The number of mice in a nest all depends on how far along the lifecycle of the nest is. A newly formed nest will always have less mice than a mature, year-old nest. The ages of the mice in the nest and the amount of other mice in the vicinity of the nest are also factors in a nest’s population size. However, if we are to generalize, we can say that on average, a single mouse nest can have between one and two dozen mice.
Mice are prolific breeders. They breed often, they breed rapidly, and newborns become sexually active very quickly: female mice become sexually active six weeks after they’re born. They also won’t stop breeding until they die or are killed.
Females give birth to litters of five to twelve babies (six to eight on average) and have extremely short gestation periods (19-21 days). So, one single female can birth up to ten litters per year, with each litter containing up to eight babies. That’s an average of sixty to eighty newborn mice from just ONE female in ONE year!
However, note that one mouse nest never contains anywhere close to sixty or eight mice. Rather, if you have this many mice in your home, there will be multiple mouse nests. Again, as a general rule of thumb, you can expect each mouse nest to house one to two dozen mice.
Needless to say, a nest can very, very quickly lead to a massive mouse problem in your home if not dealt with properly. Therefore, it’s vital to implement at least one kind of pest control method and to attempt to get rid of the nest(s) in your home before mice take over your entire home.
How do you get rid of a nest of mice?
How to get rid of a mouse nest. There are quite a few steps that must be followed, but fortunately, if followed correctly and diligently, the process is straightforward and effective.
Assess the situation
You should always first assess your situation. Take note of how many mice you have seen/have been seeing. How far along is your infestation? Do you know where the nests are in your home? Do you know how many you have? Theses are all things you must first consider.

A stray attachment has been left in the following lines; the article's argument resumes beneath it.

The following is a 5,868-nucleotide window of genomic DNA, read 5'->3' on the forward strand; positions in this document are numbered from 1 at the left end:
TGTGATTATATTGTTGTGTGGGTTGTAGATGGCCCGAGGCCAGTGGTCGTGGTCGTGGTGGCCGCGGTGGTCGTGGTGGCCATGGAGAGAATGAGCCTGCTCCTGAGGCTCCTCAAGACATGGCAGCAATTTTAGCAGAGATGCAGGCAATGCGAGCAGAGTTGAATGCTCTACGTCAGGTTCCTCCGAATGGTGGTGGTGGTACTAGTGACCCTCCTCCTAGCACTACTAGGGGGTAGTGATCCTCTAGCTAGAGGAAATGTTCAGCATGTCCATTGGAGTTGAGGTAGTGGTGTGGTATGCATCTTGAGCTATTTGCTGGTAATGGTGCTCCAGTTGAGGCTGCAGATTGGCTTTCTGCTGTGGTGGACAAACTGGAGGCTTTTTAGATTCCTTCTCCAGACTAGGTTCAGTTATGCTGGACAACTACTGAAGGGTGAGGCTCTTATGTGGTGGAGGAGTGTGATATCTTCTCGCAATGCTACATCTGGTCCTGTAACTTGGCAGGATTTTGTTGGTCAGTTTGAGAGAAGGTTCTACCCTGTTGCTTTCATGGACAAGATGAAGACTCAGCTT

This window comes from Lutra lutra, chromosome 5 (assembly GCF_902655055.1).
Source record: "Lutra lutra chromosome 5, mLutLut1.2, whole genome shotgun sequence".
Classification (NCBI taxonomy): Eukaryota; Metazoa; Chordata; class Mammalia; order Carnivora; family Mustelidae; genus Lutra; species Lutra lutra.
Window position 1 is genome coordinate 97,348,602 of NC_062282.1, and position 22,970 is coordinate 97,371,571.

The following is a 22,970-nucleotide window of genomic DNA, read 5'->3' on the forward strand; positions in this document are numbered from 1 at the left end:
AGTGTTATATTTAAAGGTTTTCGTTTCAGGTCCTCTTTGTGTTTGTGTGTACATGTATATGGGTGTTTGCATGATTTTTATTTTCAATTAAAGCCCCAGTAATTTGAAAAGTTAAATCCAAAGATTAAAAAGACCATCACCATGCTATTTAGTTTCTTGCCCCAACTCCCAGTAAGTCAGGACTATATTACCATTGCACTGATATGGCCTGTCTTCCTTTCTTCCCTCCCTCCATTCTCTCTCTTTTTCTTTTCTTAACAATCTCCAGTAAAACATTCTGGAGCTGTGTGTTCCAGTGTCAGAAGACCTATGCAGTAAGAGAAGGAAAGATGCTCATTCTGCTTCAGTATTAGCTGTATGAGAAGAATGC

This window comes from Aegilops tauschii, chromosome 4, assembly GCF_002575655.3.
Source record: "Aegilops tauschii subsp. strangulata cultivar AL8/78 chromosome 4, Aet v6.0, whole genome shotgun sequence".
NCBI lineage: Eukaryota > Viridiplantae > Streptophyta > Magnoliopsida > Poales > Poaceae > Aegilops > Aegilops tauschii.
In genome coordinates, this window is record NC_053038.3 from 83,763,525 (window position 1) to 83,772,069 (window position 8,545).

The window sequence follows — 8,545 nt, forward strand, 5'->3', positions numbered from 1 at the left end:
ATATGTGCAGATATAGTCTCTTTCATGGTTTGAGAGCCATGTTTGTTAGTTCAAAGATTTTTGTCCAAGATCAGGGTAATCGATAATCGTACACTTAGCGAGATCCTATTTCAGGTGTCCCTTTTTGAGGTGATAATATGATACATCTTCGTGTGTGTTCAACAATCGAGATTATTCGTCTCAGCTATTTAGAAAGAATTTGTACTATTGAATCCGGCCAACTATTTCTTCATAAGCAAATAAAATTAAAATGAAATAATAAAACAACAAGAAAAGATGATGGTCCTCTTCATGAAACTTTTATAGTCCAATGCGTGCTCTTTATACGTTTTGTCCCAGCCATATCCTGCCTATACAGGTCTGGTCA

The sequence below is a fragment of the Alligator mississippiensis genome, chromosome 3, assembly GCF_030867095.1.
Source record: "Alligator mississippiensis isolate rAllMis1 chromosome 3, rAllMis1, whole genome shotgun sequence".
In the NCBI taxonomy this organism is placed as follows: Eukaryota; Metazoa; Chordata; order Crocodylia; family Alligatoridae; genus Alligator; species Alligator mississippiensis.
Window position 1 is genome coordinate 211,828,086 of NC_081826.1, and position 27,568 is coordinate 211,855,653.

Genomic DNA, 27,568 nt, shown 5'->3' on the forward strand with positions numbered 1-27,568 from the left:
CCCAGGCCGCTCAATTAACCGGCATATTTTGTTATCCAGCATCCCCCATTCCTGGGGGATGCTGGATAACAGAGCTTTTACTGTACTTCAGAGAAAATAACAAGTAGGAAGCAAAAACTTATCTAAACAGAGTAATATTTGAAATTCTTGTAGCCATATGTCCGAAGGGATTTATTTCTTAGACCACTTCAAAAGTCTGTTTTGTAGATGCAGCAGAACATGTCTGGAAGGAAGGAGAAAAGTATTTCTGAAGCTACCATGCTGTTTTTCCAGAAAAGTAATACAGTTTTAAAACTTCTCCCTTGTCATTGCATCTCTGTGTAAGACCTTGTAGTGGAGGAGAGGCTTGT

Clean & Properly store food
After assessing your situation, you must clean and remove all food sources. You will never be able to get rid of mice or their nests in your home if your home remains an appealing place for them to live. Clean up all food scraps and crumbs around your home, especially in your kitchen, and store all food in glass, airtight containers (don’t forget pet food).
Pest control methods
Now you must begin to actively eliminate or remove the current mice in your home. It’s not enough to just remove their nests. There are several methods to choose from.
Mouse traps are by far the most common type of rodent control method. The most common traps are snap traps and electrical traps. For those who prefer to capture the mice and not kill them, there are humane traps available that are also effective.
Rodenticides, or poisons, are also very effective and easy to use. They can be bought online or are your local hardware store. Be aware that this method is not recommended for parents of newborns or pet owners! These poisons can harm, or in rare cases, kill anyone who ingests them by accident.
There are also natural remedies available. Some people have had success deterring mice by using peppermint oil and cayenne pepper.
Now, after exploring and implementing the methods above, it’s time to remove the nests. First, always put on protective gear to protect yourself from any diseases that mice carry. Wear latex gloves, eye protection, and a face mask. Then, proceed to pick up the nest and place the materials into a ziplock bag. Place the ziplock bag into another one to ensure that it’s tightly sealed. Then place the double bag into the garbage. Lastly, with a small, mini vacuum, pick up all remaining bits and pieces and mouse droppings in the area. Complete this process for all of the nests in your home.
After removing all of the nests, it’s advised to clean up the areas where the nests were located. A mini vacuum and common household cleaner with paper towels will work in most cases. After cleaning up, you should then discard your gloves and mask and carefully remove your eye protection.
The process may seem long and overly thorough (and in some cases it is), but sometimes that’s what it takes to keep your house safe and rodent-free. As always, if you are feeling overwhelmed or are unsure of your specific situation, contact you local pest control expert/exterminator.